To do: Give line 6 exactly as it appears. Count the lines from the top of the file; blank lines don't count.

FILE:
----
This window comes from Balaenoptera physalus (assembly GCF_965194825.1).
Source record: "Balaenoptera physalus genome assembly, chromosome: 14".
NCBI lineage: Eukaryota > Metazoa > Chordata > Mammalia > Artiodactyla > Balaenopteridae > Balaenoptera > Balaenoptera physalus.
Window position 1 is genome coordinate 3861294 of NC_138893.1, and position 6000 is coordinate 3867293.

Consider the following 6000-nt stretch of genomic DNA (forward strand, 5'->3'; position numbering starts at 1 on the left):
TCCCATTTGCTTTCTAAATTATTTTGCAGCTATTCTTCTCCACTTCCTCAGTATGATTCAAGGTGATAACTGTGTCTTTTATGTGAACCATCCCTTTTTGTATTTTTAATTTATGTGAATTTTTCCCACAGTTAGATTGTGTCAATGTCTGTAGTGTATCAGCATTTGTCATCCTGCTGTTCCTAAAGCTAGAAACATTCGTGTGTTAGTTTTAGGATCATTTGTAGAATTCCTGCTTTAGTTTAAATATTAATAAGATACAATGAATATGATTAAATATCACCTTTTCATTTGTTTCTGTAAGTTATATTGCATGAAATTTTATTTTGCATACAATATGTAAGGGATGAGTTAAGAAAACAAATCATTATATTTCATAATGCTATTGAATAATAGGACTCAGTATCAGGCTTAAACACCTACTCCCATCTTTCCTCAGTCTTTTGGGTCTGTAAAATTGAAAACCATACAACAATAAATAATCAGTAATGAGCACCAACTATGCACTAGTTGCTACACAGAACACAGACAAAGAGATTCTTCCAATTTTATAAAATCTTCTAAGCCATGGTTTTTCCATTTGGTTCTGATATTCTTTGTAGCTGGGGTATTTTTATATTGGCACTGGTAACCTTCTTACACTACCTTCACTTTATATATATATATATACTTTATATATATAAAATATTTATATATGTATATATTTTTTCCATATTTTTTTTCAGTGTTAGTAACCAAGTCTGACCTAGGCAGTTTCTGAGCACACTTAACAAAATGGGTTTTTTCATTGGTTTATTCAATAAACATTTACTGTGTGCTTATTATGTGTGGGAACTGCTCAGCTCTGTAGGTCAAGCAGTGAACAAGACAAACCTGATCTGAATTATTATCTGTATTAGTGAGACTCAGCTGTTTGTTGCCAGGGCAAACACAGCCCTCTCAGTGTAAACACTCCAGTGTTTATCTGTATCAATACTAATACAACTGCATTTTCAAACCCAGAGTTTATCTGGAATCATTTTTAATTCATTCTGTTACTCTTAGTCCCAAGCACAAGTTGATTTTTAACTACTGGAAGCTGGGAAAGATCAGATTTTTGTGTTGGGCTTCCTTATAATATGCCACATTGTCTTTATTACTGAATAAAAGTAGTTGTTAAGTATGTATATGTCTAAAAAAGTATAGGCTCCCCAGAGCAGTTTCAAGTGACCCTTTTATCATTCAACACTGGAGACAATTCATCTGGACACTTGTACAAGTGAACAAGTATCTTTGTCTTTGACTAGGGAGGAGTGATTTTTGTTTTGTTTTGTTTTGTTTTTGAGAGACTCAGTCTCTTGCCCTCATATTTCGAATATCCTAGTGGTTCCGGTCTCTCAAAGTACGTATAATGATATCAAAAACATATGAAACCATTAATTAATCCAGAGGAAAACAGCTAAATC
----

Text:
TCCCATTTGCTTTCTAAATTATTTTGCAGCTATTCTTCTCCACTTCCTCAGTATGATTCAAGGTGATAACTGTGTCTTTTATGTGAACCATCCCTTTTTGTATTTTTAATTTATGTGAATTTTTCCCACAGTTAGATTGTGTCAATGTCTGTAGTGTATCAGCATTTGTCATCCTGCTGTTCCTAAAGCTAGAAACATTCGTGTGTTAGTTTTAGGATCATTTGTAGAATTCCTGCTTTAGTTTAAATATTAATAAGATACAATGAATATGATTAAATATCACCTTTTCATTTGTTTCTGTAAGTTATATTGCATGAAATTTTATTTTGCATACAATATGTAAGGGATGAGTTAAGAAAACAAATCATTATATTTCATAATGCTATTGAATAATAGGACTCAGTATCAGGCTTAAACACCTACTCCCATCTTTCCTCAGTCTTTTGGGTCTGTAAAATTGAAAACCATACAACAATAAATAATCAGTAATGAGCACCAACTATGCACTAGTTGCTACACAGAACACAGACAAAGAGATTCTTCCAATTTTATAAAATCTTCTAAGCCATGGTTTTTCCATTTGGTTCTGATATTCTTTGTAGCTGGGGTATTTTTATATTGGCACTGGTAACCTTCTTACACTACCTTCACTTTATATATATATATATACTTTATATATATAAAATATTTATATATGTATATATTTTTTCCATATTTTTTTTCAGTGTTAGTAACCAAGTCTGACCTAGGCAGTTTCTGAGCACACTTAACAAAATGGGTTTTTTCATTGGTTTATTCAATAAACATTTACTGTGTGCTTATTATGTGTGGGAACTGCTCAGCTCTGTAGGTCAAGCAGTGAACAAGACAAACCTGATCTGAATTATTATCTGTATTAGTGAGACTCAGCTGTTTGTTGCCAGGGCAAACACAGCCCTCTCAGTGTAAACACTCCAGTGTTTATCTGTATCAATACTAATACAACTGCATTTTCAAACCCAGAGTTTATCTGGAATCATTTTTAATTCATTCTGTTACTCTTAGTCCCAAGCACAAGTTGATTTTTAACTACTGGAAGCTGGGAAAGATCAGATTTTTGTGTTGGGCTTCCTTATAATATGCCACATTGTCTTTATTACTGAATAAAAGTAGTTGTTAAGTATGTATATGTCTAAAAAAGTATAGGCTCCCCAGAGCAGTTTCAAGTGACCCTTTTATCATTCAACACTGGAGACAATTCATCTGGACACTTGTACAAGTGAACAAGTATCTTTGTCTTTGACTAGGGAGGAGTGATTTTTGTTTTGTTTTGTTTTGTTTTTGAGAGACTCAGTCTCTTGCCCTCATATTTCGAATATCCTAGTGGTTCCGGTCTCTCAAAGTACGTATAATGATATCAAAAACATATGAAACCATTAATTAATCCAGAGGAAAACAGCTAAATC